A primary motivation of our research is the monitoring of physical, physiological, and biochemical parameters - in any environment and without activity restriction and behaviour modification - through using miniaturised, wireless Body Sensor Networks (BSN). Key research issues that are currently being addressed include novel sensor designs, ultra-low power microprocessor and wireless platforms, energy scavenging, biocompatibility, system integration and miniaturisation, processing-on-node technologies combined with novel ASIC design, autonomic sensor networks and light-weight communication protocols. Our research is aimed at addressing the future needs of life-long health, wellbeing and healthcare, particularly those related to demographic changes associated with an ageing population and patients with chronic illnesses. This research theme is therefore closely aligned with the IGHI’s vision of providing safe, effective and accessible technologies for both developed and developing countries.

Some of our latest works were exhibited at the 2015 Royal Society Summer Science Exhibition.


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  • Journal article
    Thompson A, Bourke C, Robertson R, Shivakumar N, Edwards C, Preston T, Holmes E, Paul K, Gary F, Douglas Met al., 2021,

    Understanding the role of the gut in undernutrition: what can technology tell us?

    , Gut, Vol: 70, Pages: 1580-1594, ISSN: 0017-5749

    Gut function remains largely underinvestigated in undernutrition, despite its critical role in essential nutrient digestion, absorption and assimilation. In areas of high enteropathogen burden, alterations in gut barrier function and subsequent inflammatory effects are observable but remain poorly characterised. Environmental enteropathy (EE)—a condition that affects both gut morphology and function and is characterised by blunted villi, inflammation and increased permeability—is thought to play a role in impaired linear growth (stunting) and severe acute malnutrition. However, the lack of tools to quantitatively characterise gut functional capacity has hampered both our understanding of gut pathogenesis in undernutrition and evaluation of gut-targeted therapies to accelerate nutritional recovery. Here we survey the technology landscape for potential solutions to improve assessment of gut function, focussing on devices that could be deployed at point-of-care in low-income and middle-income countries (LMICs). We assess the potential for technological innovation to assess gut morphology, function, barrier integrity and immune response in undernutrition, and highlight the approaches that are currently most suitable for deployment and development. This article focuses on EE and undernutrition in LMICs, but many of these technologies may also become useful in monitoring of other gut pathologies.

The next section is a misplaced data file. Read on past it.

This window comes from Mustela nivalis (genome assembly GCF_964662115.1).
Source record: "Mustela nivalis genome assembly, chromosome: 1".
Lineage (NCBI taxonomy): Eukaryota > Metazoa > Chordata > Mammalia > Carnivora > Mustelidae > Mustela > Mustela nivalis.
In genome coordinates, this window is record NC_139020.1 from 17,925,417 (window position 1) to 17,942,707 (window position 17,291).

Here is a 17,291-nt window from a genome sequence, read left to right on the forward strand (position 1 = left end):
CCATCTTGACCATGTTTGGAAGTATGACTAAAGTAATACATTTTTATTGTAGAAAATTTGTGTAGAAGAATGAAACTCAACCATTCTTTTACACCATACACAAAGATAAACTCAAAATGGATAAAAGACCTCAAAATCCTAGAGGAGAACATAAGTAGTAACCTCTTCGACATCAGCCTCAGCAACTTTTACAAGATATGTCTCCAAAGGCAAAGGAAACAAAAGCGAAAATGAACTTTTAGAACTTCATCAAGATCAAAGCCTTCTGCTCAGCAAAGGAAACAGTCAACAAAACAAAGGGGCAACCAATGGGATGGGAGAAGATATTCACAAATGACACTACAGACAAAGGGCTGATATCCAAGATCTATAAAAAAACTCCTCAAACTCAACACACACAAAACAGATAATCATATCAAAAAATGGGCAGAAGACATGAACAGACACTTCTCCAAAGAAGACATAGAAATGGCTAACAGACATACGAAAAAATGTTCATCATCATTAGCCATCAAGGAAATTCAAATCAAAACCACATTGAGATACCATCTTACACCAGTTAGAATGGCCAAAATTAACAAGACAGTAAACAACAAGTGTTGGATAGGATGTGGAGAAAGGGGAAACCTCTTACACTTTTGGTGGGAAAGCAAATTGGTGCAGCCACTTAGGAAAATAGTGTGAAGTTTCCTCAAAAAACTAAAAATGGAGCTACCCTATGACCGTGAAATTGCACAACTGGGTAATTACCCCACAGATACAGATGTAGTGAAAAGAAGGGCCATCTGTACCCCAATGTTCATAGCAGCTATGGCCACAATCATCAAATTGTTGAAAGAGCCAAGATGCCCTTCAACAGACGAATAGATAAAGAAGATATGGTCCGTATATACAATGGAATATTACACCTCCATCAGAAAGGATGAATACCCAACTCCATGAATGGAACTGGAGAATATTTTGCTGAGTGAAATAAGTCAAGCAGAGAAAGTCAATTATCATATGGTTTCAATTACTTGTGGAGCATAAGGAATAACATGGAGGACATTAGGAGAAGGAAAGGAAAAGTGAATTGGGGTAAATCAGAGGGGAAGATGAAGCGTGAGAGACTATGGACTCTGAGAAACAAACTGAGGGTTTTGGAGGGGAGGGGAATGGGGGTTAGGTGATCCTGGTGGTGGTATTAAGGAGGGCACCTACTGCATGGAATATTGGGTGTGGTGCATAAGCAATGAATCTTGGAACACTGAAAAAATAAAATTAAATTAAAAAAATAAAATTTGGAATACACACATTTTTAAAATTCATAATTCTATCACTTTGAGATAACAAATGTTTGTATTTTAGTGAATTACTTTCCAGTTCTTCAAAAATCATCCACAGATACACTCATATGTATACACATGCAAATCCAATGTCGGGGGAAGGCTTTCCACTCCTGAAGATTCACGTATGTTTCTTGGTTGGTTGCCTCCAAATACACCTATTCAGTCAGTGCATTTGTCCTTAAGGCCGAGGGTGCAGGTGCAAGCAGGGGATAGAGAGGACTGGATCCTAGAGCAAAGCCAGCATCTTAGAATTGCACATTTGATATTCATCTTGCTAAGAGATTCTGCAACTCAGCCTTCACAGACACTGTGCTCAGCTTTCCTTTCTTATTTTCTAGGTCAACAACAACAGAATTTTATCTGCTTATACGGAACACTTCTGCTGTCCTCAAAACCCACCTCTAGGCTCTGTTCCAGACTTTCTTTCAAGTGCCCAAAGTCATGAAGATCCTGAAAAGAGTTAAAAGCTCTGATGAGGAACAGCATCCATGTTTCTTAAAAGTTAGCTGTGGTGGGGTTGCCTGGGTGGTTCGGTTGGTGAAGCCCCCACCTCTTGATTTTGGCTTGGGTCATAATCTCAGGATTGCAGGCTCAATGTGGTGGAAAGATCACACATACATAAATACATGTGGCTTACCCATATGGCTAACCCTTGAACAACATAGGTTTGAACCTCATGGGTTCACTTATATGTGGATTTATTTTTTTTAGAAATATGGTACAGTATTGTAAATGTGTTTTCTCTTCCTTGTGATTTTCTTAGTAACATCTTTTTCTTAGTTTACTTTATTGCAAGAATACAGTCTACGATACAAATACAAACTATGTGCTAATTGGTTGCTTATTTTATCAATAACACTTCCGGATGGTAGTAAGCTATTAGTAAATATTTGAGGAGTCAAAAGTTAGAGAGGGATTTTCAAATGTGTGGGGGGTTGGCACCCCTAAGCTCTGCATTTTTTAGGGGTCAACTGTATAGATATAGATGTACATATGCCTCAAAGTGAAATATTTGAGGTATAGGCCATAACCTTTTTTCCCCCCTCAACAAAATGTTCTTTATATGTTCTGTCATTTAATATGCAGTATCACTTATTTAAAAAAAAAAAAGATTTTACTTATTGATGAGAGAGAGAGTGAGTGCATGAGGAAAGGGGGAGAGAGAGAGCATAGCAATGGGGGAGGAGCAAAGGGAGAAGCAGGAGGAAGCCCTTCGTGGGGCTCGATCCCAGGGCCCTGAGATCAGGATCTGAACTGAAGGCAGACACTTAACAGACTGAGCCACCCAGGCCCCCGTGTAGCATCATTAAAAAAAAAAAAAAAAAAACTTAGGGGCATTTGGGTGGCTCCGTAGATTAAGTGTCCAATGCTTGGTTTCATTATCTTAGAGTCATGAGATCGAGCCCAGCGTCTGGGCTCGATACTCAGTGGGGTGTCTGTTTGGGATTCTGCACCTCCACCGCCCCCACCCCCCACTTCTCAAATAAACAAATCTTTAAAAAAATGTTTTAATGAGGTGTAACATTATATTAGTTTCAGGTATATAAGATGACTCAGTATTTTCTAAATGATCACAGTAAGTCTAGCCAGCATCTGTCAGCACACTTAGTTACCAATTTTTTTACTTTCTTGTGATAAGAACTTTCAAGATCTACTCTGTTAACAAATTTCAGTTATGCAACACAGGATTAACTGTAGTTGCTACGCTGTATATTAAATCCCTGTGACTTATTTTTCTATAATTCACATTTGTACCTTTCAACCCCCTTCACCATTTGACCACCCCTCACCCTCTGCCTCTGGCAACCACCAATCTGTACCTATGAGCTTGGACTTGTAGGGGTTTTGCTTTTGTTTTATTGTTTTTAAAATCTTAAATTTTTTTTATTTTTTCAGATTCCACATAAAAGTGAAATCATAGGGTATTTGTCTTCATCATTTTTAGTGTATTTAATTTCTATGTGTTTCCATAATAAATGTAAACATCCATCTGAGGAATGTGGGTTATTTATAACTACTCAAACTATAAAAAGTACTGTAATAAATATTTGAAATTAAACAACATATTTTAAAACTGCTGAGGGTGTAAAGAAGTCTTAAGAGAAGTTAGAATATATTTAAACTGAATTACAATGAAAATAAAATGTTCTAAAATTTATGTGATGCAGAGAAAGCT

• Conference paper
    Han J, Gu X, Lo B, 2021,

    Semi-supervised contrastive learning for generalizable motor imagery eeg classification

    , 17th IEEE International Conference on Wearable and Implantable Body Sensor Networks, Publisher: IEEE

    Electroencephalography (EEG) is one of the most widely used brain-activity recording methods in non-invasive brain-machine interfaces (BCIs). However, EEG data is highly nonlinear, and its datasets often suffer from issues such as data heterogeneity, label uncertainty and data/label scarcity. To address these, we propose a domain independent, end-to-end semi-supervised learning framework with contrastive learning and adversarial training strategies. Our method was evaluated in experiments with different amounts of labels and an ablation study in a motor imagery EEG dataset. The experiments demonstrate that the proposed framework with two different backbone deep neural networks show improved performance over their supervised counterparts under the same condition.

  • Journal article
    Smith M, Withnall R, Anastasova S, Gil-Rosa B, Blackadder-Coward J, Taylor Net al., 2021,